Therefore, we conclude that this case emphasises the importance and the need to train ourselves in performing retrograde intubation as an alternative technique for any anticipated difficult airway.

Financial support and sponsorship

Nil.

Conflicts of interest

There are no conflicts of interest.



 
   References Top

1.
Budić I, Šurdilović D, Slavković A, Marjanović V, Stević M, Simić D. Moebius syndrome: Challenges of airway management. Acta Clin Croat 2016;55:94-7.  Back to cited text no. 1
    
2.
Dubey M, Pathak S, Ahmed F. Topicalisation of airway for awake fibre-optic intubation: Walking on thin ice. Indian J Anaesth 2018;62:625-7.  Back to cited text no. 2
[PUBMED]  [Full text]  
3.
Dhanyee AS, Pillai R, Sahajanandan R. Wire guided fibreoptic retrograde intubation in a case of glottic mass. Indian J Anaesth 2016;60:219-21.  Back to cited text no. 3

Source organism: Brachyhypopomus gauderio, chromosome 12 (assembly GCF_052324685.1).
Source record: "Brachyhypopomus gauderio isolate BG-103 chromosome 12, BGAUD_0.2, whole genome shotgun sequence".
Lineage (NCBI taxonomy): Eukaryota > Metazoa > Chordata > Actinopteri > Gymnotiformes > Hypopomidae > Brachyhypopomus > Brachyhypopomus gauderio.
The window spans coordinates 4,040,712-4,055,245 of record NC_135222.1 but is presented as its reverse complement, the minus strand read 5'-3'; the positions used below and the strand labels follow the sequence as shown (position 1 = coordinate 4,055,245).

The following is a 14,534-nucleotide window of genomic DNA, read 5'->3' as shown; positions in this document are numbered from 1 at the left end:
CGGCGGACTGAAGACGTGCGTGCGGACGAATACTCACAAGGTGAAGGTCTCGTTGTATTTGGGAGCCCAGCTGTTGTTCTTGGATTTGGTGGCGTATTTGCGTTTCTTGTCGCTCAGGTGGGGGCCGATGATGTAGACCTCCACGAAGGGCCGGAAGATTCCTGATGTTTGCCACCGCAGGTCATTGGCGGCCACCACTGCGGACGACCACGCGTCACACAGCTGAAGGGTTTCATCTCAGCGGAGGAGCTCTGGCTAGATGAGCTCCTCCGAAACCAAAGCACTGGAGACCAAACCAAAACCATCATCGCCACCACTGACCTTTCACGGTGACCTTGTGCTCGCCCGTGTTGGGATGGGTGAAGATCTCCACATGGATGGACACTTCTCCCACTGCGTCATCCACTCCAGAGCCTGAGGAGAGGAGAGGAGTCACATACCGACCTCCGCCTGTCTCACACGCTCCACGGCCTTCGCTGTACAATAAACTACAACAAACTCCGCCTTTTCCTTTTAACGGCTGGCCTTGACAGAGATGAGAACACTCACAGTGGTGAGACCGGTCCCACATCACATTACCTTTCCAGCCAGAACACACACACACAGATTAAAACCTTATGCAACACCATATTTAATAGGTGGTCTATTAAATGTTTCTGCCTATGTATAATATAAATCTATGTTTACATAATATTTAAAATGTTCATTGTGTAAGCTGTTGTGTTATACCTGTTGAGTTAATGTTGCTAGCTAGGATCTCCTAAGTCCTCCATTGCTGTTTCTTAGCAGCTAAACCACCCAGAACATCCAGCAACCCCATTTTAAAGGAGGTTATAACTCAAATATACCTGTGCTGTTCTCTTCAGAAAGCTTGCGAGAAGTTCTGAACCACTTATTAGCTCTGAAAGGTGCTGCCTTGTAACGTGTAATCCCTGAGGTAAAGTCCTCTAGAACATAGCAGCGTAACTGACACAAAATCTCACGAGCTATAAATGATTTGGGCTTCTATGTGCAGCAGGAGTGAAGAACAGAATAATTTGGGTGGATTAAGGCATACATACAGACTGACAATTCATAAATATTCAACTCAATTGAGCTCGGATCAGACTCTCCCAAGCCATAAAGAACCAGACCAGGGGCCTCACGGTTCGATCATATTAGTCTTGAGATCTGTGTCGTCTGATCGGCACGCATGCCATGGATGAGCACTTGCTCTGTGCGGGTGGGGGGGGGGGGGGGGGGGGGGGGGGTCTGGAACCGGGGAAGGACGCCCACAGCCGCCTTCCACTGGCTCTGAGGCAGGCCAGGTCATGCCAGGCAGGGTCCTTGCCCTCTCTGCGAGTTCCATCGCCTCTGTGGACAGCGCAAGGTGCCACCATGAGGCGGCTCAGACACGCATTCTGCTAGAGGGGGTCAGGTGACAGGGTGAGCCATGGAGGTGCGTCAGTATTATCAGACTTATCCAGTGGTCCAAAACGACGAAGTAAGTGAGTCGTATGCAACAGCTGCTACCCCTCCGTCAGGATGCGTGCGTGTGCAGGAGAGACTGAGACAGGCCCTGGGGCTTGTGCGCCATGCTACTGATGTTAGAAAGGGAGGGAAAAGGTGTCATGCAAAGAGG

[PUBMED]  [Full text]  
4.
Picciolini O, Porro M, Cattaneo E, Castelletti S, Masera G, Mosca F, et al. Moebius syndrome: Clinical features, diagnosis, management and early intervention. Ital J Pediatr 2016;42:56.  Back to cited text no. 4
    
5.
Dey S, Ninu M, Yunus M, Syiemiong N. Fiberoptic guided retrograde intubation in an anticipated difficult airway: Revival of an antiquated technique. J Clin Diagn Res 2016;10:6-7.  Back to cited text no. 5
    
6.
Marchello V, Corso RM, Piraccini E, Del Gaudio A, Mincolelli G, Cattano D. The retrograde tracheal intubation technique for difficult airway management: Old but still working. J Head and Neck Anesth 2019;3:16-7.  Back to cited text no. 6